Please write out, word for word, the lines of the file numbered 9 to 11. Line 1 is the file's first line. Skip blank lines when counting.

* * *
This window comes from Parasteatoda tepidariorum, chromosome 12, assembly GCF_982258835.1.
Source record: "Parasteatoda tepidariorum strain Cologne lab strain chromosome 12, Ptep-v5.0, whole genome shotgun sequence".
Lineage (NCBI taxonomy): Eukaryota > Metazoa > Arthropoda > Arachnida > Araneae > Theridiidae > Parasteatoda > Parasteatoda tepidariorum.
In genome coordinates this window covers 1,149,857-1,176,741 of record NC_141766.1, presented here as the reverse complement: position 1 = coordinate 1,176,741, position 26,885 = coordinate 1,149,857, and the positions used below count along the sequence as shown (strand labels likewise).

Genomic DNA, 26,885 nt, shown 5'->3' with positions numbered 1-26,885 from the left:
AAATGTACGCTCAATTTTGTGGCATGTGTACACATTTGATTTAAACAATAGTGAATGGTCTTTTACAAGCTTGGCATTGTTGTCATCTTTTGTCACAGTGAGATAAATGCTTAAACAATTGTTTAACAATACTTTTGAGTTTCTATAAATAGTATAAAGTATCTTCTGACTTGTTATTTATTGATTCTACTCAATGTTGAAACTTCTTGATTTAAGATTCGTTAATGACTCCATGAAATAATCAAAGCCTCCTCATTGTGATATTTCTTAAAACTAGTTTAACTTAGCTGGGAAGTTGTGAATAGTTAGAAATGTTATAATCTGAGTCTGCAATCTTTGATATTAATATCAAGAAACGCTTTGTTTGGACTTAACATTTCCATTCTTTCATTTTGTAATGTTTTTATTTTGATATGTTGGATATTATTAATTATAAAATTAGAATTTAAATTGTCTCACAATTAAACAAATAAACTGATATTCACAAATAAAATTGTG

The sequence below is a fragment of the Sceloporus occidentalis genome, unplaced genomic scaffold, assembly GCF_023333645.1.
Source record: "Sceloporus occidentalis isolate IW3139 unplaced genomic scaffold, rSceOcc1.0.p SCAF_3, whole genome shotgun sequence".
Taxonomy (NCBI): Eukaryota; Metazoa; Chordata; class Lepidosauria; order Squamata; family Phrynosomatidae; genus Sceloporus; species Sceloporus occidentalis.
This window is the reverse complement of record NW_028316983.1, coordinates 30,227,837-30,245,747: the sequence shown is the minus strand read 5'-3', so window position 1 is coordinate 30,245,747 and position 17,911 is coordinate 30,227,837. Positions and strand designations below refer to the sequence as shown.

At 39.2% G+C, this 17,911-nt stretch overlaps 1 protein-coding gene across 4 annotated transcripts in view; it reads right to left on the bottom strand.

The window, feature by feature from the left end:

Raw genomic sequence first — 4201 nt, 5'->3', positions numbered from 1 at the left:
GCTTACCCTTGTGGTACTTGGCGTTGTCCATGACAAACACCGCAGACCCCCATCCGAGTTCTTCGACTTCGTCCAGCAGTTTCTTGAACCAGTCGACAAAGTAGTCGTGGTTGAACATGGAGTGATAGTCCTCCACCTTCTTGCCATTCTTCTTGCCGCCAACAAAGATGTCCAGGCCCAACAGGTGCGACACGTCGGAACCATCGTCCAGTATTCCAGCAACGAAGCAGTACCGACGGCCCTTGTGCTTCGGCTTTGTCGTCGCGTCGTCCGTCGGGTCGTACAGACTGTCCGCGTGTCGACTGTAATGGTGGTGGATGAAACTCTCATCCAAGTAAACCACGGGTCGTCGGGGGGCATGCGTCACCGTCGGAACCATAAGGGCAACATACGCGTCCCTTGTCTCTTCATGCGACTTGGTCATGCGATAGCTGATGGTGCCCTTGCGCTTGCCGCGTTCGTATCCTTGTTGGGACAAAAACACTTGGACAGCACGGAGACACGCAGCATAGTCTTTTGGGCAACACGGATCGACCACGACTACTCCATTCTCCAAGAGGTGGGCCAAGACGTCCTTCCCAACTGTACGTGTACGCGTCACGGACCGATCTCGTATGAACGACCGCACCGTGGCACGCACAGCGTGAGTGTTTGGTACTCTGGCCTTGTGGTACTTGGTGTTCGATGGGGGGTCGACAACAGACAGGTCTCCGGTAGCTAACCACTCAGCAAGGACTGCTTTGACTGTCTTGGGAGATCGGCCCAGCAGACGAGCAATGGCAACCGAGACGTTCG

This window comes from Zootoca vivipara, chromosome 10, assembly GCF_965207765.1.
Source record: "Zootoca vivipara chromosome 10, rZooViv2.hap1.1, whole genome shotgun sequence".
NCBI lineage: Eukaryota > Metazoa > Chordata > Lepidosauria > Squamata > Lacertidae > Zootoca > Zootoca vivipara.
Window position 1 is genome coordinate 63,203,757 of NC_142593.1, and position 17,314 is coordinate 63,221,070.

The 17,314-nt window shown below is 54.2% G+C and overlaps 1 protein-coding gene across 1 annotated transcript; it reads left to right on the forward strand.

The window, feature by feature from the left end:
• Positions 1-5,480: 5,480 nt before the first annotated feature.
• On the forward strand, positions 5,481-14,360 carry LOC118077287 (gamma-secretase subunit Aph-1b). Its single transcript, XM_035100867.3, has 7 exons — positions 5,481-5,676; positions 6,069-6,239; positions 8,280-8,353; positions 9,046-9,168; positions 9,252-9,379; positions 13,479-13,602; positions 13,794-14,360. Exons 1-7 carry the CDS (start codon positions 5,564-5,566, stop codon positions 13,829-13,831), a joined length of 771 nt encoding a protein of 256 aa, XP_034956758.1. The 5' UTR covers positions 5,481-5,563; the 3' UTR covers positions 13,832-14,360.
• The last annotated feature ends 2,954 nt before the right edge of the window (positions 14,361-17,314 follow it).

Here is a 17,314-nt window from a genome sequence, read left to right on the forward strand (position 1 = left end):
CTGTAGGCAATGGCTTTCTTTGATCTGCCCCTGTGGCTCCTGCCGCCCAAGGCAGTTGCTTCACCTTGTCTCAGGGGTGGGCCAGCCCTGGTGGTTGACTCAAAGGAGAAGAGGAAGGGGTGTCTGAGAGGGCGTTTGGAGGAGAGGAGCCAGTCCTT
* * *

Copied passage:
Taxonomy (NCBI): Eukaryota; Metazoa; Chordata; class Lepidosauria; order Squamata; family Phrynosomatidae; genus Sceloporus; species Sceloporus occidentalis.
This window is the reverse complement of record NW_028316983.1, coordinates 30,227,837-30,245,747: the sequence shown is the minus strand read 5'-3', so window position 1 is coordinate 30,245,747 and position 17,911 is coordinate 30,227,837. Positions and strand designations below refer to the sequence as shown.

At 39.2% G+C, this 17,911-nt stretch overlaps 1 protein-coding gene across 4 annotated transcripts in view; it reads right to left on the bottom strand.